+-   `!llvm.fp128` (`LLVMFP128Type`) - 128-bit floating-point value as per
+    IEEE-754-2008.
+-   `!llvm.x86_fp80` (`LLVMX86FP80Type`) - 80-bit floating-point value (x87).
+-   `!llvm.x86_mmx` (`LLVMX86MMXType`) - value held in an MMX register on x86
+    machine.
+-   `!llvm.ppc_fp128` (`LLVMPPCFP128Type`) - 128-bit floating-point value (two
+    64 bits).
+-   `!llvm.token` (`LLVMTokenType`) - a non-inspectable value associated with an
+    operation.
+-   `!llvm.metadata` (`LLVMMetadataType`) - LLVM IR metadata, to be used only if
+    the metadata cannot be represented as structured MLIR attributes.
+-   `!llvm.void` (`LLVMVoidType`) - does not represent any value; can only
+    appear in function results.
+These types represent a single value (or an absence thereof in case of `void`)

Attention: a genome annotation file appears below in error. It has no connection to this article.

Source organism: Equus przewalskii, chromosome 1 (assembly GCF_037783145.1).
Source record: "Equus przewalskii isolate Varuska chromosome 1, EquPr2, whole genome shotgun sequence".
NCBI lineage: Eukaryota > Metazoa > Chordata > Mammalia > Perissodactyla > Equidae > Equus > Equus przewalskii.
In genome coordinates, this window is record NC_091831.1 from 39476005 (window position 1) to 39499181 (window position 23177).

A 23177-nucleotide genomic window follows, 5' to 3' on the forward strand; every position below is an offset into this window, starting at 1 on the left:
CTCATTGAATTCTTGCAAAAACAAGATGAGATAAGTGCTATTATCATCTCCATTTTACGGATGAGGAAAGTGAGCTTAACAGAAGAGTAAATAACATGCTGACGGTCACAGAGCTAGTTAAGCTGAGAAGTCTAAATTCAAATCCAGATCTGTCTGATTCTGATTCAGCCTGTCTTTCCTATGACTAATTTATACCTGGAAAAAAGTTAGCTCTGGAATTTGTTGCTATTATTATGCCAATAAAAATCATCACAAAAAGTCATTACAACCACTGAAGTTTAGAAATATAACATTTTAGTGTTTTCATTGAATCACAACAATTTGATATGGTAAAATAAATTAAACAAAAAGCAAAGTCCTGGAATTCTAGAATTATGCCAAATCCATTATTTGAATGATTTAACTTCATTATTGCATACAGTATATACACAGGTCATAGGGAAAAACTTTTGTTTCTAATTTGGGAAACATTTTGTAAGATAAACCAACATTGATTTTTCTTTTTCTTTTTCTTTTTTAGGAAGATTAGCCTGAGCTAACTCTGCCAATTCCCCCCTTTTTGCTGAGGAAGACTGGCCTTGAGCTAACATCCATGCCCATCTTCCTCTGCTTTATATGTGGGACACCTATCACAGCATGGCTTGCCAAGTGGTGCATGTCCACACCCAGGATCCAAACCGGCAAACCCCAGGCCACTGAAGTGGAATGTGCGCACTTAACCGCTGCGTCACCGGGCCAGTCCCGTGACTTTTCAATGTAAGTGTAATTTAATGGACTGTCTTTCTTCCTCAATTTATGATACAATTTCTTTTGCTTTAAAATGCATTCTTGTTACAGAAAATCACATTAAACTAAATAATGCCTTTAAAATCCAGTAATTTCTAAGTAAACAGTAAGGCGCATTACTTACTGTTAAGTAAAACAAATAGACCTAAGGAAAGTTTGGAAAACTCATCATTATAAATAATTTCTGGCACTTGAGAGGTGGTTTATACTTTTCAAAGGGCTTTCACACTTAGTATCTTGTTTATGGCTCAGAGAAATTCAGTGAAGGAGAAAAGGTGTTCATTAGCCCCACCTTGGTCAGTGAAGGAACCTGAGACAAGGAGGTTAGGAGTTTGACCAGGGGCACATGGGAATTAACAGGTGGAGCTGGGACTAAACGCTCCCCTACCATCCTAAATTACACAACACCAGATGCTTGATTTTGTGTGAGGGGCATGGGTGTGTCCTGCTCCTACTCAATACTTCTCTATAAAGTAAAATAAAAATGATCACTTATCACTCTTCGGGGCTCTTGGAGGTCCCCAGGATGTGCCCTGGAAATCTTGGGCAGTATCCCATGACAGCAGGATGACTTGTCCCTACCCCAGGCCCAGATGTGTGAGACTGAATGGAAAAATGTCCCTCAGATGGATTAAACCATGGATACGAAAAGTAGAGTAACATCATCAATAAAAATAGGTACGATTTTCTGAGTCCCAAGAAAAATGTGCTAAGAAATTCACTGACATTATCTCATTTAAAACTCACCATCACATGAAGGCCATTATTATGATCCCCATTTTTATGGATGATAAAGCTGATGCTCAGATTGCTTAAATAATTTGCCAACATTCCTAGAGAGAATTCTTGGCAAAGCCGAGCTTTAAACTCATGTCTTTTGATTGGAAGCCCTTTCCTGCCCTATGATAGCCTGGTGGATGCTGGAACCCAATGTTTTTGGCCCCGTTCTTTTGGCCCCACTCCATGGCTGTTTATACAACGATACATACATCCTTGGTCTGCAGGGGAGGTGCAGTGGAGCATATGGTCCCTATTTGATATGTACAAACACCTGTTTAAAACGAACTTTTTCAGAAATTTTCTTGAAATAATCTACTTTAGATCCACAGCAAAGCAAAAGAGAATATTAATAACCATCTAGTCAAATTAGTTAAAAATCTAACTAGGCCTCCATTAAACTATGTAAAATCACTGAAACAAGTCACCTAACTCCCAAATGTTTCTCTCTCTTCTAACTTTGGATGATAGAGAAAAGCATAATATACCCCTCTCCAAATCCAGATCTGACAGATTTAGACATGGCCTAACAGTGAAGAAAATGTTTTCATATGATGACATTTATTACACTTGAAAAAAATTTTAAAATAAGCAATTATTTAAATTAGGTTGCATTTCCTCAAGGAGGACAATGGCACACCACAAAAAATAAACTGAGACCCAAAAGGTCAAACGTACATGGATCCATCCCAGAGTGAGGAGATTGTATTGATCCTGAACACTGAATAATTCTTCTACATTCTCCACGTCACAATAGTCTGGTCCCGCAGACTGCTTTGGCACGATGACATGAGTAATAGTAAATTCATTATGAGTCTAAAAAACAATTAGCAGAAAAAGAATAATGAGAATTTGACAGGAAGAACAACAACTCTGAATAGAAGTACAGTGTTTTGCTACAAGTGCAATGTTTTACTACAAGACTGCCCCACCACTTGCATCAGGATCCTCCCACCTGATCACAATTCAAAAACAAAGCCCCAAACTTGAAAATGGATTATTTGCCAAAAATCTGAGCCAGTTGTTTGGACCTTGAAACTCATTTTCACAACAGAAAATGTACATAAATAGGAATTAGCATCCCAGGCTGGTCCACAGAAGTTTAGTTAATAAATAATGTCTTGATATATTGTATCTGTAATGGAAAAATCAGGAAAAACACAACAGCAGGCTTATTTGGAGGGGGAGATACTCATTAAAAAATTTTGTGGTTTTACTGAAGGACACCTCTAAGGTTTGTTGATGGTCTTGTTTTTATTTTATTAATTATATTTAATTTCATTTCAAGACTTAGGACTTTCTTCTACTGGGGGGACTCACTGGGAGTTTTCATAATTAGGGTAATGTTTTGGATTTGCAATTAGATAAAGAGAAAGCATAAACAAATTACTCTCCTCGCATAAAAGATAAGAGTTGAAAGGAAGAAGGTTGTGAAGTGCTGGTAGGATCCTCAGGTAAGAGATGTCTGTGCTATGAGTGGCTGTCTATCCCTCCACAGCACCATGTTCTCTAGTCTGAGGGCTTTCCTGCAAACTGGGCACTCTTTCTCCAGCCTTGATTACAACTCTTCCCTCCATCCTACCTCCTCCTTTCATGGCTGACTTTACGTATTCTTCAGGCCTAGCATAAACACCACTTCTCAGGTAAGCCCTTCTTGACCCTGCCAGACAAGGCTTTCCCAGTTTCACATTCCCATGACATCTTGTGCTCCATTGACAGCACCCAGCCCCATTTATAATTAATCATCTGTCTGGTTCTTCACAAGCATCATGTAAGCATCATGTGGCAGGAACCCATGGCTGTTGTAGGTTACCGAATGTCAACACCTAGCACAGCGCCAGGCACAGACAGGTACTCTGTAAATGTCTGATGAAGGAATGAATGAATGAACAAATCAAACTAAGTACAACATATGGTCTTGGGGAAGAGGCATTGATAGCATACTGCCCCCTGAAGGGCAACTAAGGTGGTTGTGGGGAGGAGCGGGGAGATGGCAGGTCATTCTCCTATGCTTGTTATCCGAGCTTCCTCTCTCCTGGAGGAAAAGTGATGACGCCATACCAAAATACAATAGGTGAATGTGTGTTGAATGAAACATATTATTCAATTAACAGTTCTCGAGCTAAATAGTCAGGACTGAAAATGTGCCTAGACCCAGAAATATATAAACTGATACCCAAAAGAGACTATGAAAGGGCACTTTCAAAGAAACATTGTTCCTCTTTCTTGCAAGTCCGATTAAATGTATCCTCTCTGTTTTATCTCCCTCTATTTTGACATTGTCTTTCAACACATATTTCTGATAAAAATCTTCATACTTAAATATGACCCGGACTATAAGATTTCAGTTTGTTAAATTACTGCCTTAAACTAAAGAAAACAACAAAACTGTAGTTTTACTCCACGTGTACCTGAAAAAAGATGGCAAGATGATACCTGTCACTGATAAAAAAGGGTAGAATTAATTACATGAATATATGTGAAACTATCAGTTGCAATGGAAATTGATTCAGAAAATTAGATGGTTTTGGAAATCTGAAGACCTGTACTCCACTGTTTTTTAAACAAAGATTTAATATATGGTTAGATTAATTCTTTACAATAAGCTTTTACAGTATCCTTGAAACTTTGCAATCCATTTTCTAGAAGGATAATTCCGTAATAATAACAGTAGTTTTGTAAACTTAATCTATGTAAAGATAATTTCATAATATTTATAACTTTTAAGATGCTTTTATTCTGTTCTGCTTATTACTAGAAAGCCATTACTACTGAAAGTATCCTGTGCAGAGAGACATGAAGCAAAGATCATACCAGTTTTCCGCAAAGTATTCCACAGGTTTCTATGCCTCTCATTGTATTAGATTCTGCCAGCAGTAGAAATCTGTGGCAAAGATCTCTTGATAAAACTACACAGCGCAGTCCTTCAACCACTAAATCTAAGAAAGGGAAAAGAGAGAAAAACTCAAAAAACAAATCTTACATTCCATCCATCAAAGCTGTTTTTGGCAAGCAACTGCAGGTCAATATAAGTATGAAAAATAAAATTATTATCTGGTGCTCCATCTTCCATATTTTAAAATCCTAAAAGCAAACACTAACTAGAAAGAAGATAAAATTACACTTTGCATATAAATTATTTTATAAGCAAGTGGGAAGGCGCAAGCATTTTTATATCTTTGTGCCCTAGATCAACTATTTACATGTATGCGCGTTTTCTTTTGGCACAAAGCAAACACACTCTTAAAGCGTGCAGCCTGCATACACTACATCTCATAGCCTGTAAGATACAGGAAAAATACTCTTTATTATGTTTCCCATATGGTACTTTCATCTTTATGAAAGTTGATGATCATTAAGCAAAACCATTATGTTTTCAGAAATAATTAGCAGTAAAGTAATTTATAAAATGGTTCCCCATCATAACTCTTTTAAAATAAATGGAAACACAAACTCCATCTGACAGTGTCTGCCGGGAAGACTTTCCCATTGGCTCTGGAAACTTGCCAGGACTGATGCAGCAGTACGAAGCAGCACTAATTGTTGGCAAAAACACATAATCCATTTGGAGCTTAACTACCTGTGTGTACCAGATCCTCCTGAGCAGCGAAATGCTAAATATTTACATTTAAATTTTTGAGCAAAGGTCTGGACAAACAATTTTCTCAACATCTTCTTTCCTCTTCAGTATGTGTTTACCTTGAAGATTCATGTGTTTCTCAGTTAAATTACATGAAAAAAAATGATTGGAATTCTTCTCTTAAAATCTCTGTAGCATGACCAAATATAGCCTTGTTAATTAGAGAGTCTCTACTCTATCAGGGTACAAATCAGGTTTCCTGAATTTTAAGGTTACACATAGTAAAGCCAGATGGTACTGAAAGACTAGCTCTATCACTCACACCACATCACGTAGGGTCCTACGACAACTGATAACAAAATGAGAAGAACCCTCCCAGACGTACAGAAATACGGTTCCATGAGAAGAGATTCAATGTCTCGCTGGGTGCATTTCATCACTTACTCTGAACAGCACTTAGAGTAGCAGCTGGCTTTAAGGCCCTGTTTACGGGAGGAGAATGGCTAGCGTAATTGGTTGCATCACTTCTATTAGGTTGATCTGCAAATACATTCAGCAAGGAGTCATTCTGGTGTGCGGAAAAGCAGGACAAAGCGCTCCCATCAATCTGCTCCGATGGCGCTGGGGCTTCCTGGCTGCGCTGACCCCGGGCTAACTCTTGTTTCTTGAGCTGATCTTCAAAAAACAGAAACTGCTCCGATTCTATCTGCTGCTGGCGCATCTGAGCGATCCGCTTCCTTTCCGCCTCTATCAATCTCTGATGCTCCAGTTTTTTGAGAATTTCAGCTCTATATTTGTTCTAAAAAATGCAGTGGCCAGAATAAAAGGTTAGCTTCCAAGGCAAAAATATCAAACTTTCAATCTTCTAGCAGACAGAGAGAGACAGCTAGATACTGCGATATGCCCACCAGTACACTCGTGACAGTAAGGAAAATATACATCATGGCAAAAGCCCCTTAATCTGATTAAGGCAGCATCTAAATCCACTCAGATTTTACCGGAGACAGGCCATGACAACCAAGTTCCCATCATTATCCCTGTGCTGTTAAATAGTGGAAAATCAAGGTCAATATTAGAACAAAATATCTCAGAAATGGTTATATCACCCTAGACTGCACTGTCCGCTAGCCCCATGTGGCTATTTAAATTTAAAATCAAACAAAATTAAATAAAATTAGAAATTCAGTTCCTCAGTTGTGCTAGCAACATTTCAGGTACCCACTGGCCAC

+and correspond to their LLVM IR counterparts.
+### Parametric Types
+#### Integer Types
+Integer types are parametric in MLIR terminology, with their bitwidth being a
+type parameter. They are expressed as follows:
+  llvm-int-type ::= `!llvm.i` integer-literal
+and represented internally as `LLVMIntegerType`. For example, `i1` is a 1-bit
+integer type (bool) and `i32` as a 32-bit integer type.
+#### Pointer Types
+Pointer types specify an address in memory.
+Pointer types are parametric types parameterized by the element type and the
+address space. The address space is an integer, but this choice may be
+reconsidered if MLIR implements named address spaces. Their syntax is as
+  llvm-ptr-type ::= `!llvm.ptr<` llvm-type (`,` integer-literal)? `>`
+where the optional integer literal corresponds to the memory space. Both cases
+are represented by `LLVMPointerType` internally.
+#### Vector Types
+Vector types represent sequences of elements, typically when multiple data
+elements are processed by a single instruction (SIMD). Vectors are thought of as
+stored in registers and therefore vector elements can only be addressed through
+constant indices.